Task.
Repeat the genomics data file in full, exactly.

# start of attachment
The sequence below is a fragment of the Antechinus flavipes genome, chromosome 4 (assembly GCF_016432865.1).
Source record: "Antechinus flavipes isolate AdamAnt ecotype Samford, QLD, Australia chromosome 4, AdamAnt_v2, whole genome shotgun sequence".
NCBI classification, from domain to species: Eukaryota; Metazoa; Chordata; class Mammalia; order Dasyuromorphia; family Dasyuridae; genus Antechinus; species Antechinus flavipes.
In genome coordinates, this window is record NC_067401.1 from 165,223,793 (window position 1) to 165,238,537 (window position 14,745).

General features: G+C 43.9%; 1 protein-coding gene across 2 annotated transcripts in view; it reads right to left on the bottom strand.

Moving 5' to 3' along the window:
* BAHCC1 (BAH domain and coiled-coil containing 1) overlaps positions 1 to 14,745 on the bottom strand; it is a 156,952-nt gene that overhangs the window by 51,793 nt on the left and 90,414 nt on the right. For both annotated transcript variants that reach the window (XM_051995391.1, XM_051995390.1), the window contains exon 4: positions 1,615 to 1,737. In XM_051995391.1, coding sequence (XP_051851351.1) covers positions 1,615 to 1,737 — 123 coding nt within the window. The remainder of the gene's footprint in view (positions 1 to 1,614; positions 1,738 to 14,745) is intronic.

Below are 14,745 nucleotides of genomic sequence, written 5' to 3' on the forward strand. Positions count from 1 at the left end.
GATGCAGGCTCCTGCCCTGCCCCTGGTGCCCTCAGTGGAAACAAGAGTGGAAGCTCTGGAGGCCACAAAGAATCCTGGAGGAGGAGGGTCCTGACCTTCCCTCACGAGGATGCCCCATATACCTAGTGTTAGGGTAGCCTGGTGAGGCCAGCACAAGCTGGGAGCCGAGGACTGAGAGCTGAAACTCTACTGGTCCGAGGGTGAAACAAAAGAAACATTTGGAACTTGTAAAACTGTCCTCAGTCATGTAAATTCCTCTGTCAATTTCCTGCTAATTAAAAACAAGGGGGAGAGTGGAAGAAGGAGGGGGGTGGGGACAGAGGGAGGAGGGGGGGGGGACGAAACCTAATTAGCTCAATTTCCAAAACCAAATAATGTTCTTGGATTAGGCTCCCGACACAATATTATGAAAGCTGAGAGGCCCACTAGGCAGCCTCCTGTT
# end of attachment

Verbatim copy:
The sequence below is a fragment of the Antechinus flavipes genome, chromosome 4 (assembly GCF_016432865.1).
Source record: "Antechinus flavipes isolate AdamAnt ecotype Samford, QLD, Australia chromosome 4, AdamAnt_v2, whole genome shotgun sequence".
NCBI classification, from domain to species: Eukaryota; Metazoa; Chordata; class Mammalia; order Dasyuromorphia; family Dasyuridae; genus Antechinus; species Antechinus flavipes.
In genome coordinates, this window is record NC_067401.1 from 165,223,793 (window position 1) to 165,238,537 (window position 14,745).

General features: G+C 43.9%; 1 protein-coding gene across 2 annotated transcripts in view; it reads right to left on the bottom strand.

Moving 5' to 3' along the window:
* BAHCC1 (BAH domain and coiled-coil containing 1) overlaps positions 1 to 14,745 on the bottom strand; it is a 156,952-nt gene that overhangs the window by 51,793 nt on the left and 90,414 nt on the right. For both annotated transcript variants that reach the window (XM_051995391.1, XM_051995390.1), the window contains exon 4: positions 1,615 to 1,737. In XM_051995391.1, coding sequence (XP_051851351.1) covers positions 1,615 to 1,737 — 123 coding nt within the window. The remainder of the gene's footprint in view (positions 1 to 1,614; positions 1,738 to 14,745) is intronic.

Below are 14,745 nucleotides of genomic sequence, written 5' to 3' on the forward strand. Positions count from 1 at the left end.
GATGCAGGCTCCTGCCCTGCCCCTGGTGCCCTCAGTGGAAACAAGAGTGGAAGCTCTGGAGGCCACAAAGAATCCTGGAGGAGGAGGGTCCTGACCTTCCCTCACGAGGATGCCCCATATACCTAGTGTTAGGGTAGCCTGGTGAGGCCAGCACAAGCTGGGAGCCGAGGACTGAGAGCTGAAACTCTACTGGTCCGAGGGTGAAACAAAAGAAACATTTGGAACTTGTAAAACTGTCCTCAGTCATGTAAATTCCTCTGTCAATTTCCTGCTAATTAAAAACAAGGGGGAGAGTGGAAGAAGGAGGGGGGTGGGGACAGAGGGAGGAGGGGGGGGGGACGAAACCTAATTAGCTCAATTTCCAAAACCAAATAATGTTCTTGGATTAGGCTCCCGACACAATATTATGAAAGCTGAGAGGCCCACTAGGCAGCCTCCTGTT